Who cares for the Caregiver? Tips from the Experts!

Who Cares for the Caregiver?

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In health care, there are many unsung heroes, individuals who don’t don the white coats but are extremely critical to the health and well-being of those who are ill or disabled. I have deep admiration and respect for the millions of people who have taken on the role of family caregiver.

I’ve seen time and time again the benefits that a caregiver can have on a brain cancer patient’s recovery outlook and survival. As the battle against cancer begins, someone must transport the patient to treatments, make sure drugs are taken, and help the patient push through the debilitating side effects – not to mention the emotional support that the patient needs to fight the war. As a doctor, I only get a tiny glimpse of the psychological and physical roller coaster that comes with something as overwhelming and distressing as brain cancer treatment.

While it’s a blessing to have someone able and willing to help care for a sick loved one, there are also drawbacks. Having a loved one with a , or any severe chronic illness, can be extremely stressful – not just for the patient, but for the spouse, children and relatives; these often are the people who end up in the position of family caregiver. Many times, caregivers neglect or don’t recognize their own health needs because they are so focused on the person who is sick or disabled. With 52 million Americans acting as informal caregivers, according to the U.S. Department of Health and Human Services, it’s important to shed some light onto this issue.

Psychological Consequences of Caregiving
Many studies have shown that a person’s quality of life is at great risk of decreasing as he or she takes on the responsibilities of caring for someone else, even if it’s only part-time or from afar. As one might expect,caregiving can take a significant toll on one’s mental state. Caregivers consistently report higher levels of depressive symptoms versus non-caregivers; 20 to 50 percent of caregivers report being depressed or having depression-like symptoms. For caregivers, it’s easy to dismiss things like irritability, sadness, fatigue or difficulty concentrating as a natural consequence of the stress of tending to an ill or disabled loved one, but these also can be indicators of a more serious mental health issue.

Caregiving’s Physical Toll
Thestress of caregiving has been shown to compromise the immune system, which can lead to many health issues. A study of elderly spousal caregivers age 66 to 96 found that those who experience caregiving-related stress have a 63 percent higher mortality rate than non-caregivers of the same age. The same researchers also found that one-third of stressed caregivers who themselves had a severe chronic disease died within the study’s four-year follow-up period. Other studies have found that caregiving for ill spouses may increase heart disease and stimulate the production of inflammatory chemicals that are associated with a host of health conditions, from osteoporosis, arthritis and diabetes to certain cancers and overall functional decline.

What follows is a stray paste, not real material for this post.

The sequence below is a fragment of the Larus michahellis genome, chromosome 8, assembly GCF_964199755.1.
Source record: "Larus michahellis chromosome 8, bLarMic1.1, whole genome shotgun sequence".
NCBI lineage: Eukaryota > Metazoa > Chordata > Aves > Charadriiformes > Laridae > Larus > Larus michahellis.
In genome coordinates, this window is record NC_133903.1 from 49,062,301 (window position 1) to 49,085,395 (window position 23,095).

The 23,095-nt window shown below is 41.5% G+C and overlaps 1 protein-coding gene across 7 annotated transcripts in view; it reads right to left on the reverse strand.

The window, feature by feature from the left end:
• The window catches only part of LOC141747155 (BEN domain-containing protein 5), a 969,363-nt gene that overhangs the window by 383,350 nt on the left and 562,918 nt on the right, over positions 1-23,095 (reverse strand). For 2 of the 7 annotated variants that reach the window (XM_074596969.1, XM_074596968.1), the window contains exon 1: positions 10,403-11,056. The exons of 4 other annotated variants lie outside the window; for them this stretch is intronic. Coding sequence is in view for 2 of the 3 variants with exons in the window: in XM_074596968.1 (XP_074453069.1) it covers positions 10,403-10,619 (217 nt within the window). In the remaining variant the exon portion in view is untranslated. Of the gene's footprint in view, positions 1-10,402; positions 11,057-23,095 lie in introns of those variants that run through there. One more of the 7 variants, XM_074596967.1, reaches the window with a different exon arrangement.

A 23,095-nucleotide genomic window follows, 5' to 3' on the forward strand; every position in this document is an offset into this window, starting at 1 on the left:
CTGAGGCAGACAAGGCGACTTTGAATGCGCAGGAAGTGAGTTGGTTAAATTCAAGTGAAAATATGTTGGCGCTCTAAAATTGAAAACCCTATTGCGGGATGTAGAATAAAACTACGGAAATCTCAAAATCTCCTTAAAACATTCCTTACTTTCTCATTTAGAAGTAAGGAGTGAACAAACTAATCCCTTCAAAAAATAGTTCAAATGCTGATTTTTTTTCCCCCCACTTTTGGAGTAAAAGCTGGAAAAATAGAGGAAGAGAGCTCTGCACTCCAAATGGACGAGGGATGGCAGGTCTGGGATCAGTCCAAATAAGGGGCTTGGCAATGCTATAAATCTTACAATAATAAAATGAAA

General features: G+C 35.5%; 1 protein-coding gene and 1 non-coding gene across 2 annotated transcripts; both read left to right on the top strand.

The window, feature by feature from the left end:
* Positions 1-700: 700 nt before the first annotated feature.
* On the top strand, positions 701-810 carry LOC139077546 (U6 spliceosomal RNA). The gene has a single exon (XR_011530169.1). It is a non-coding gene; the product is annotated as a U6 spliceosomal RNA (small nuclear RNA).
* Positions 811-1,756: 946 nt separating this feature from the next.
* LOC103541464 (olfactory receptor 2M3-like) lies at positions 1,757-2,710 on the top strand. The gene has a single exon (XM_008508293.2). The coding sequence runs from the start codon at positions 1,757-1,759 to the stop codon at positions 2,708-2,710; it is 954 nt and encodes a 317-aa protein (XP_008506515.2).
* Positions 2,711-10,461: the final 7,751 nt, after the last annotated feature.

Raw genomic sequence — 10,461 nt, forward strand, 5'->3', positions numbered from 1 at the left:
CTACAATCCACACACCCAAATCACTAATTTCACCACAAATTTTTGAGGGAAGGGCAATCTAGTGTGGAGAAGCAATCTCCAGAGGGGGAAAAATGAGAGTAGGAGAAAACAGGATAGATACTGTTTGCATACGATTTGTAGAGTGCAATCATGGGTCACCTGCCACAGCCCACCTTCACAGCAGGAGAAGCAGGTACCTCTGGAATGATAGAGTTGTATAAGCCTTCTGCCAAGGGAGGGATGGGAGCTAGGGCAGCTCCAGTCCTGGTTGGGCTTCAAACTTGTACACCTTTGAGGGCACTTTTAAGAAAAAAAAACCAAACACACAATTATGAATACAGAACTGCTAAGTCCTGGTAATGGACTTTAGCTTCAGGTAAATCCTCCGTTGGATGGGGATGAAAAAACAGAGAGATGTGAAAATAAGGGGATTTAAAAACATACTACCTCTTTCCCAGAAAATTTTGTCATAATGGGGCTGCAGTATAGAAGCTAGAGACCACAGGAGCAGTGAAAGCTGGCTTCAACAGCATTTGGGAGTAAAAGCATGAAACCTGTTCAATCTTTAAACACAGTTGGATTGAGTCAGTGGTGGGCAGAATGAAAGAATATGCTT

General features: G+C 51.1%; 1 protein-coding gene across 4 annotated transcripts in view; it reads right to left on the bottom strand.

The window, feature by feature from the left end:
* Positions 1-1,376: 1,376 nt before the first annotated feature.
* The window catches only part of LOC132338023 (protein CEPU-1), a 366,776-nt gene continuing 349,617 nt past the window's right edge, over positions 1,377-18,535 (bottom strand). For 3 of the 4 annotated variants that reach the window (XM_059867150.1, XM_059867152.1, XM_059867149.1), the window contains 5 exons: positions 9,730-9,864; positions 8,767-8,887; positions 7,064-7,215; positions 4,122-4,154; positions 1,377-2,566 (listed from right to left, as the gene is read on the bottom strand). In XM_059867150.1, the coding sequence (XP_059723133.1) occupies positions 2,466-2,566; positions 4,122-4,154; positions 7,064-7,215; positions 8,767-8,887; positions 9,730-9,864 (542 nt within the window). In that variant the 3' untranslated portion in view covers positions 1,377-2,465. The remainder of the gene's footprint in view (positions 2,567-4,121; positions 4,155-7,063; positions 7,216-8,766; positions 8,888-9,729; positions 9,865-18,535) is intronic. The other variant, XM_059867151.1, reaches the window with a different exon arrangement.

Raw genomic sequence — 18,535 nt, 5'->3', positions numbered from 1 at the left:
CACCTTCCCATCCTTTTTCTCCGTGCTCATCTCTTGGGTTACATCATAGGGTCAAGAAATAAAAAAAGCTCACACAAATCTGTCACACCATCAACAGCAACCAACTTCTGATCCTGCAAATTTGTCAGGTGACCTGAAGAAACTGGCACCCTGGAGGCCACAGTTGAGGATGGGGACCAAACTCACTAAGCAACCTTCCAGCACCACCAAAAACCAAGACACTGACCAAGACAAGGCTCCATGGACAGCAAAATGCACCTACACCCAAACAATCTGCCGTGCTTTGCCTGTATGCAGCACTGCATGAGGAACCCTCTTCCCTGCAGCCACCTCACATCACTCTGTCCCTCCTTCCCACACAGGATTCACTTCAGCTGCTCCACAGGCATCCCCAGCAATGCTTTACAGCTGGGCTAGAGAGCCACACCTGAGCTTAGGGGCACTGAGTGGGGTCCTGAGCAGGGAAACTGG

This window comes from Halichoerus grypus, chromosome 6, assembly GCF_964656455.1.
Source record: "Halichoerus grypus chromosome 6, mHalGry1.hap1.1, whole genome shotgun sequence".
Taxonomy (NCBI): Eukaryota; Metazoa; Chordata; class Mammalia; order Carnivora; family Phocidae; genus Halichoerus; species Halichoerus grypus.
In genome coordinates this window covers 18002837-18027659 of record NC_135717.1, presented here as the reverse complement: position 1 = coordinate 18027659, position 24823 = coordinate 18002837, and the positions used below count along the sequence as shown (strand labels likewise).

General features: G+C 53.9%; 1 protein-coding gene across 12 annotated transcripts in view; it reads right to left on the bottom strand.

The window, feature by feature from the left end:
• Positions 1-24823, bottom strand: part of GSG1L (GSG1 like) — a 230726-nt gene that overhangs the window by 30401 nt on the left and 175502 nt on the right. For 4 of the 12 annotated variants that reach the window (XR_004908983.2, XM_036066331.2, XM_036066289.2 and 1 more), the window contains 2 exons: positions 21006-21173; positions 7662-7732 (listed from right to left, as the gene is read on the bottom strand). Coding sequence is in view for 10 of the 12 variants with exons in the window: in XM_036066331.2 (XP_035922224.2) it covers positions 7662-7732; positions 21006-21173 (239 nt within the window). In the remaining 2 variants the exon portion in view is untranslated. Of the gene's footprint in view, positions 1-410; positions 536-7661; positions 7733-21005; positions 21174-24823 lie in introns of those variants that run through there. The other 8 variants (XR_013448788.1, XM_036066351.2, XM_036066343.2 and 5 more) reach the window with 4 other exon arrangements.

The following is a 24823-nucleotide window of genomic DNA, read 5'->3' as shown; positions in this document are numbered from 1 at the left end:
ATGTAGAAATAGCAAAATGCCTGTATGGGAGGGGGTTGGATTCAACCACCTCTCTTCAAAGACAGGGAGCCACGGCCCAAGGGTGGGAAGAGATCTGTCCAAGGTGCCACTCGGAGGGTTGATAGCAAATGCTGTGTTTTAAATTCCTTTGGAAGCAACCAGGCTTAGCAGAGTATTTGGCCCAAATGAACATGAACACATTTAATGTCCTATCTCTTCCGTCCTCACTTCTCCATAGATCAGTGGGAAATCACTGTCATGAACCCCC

Calling All Caregivers
If you are a caregiver, my first thought is: Hats off to you. My second thought is: Please take care of yourself, and listen to your body and brain. Don’t dismiss things that don’t feel right by saying, “It’s just stress” or “I’m just tired.” While you may believe it’s best to pour all your energy and time toward caring for your loved one, if it’s at the expense of your own health, it will affect the quality of your life and your care. If things get overwhelming, ask for help. Exercise regularly; physical activity has been proven to decrease stress, and research has shown that caregivers who exercised on a regular basis experienced significant improvement in stress levels anddepression. Try to maintain a normal, balanced diet and sleep regimen. Take some time off from your caregiving responsibilities to do something you enjoy, like watching a movie or having a meal with friends.

For more information on caregiving and resources for caregivers, visit:

- U.S. National Institutes of Health, National Institute on Aging – Caregiving Resources
- U.S. Department of Health and Human Services
- The Family Caregiver Alliance

Being a caregiver is anything but easy, but at the end of the day, you must care for yourself, too.

Mind your health,

Dr. Keith Black

For more information on Dr. Keith Black, visit the Cedars-Sinai Neurosurgery

Last Updated:6/20/2011
Important:The views and opinions expressed in this article are those of the author and not Everyday Health.
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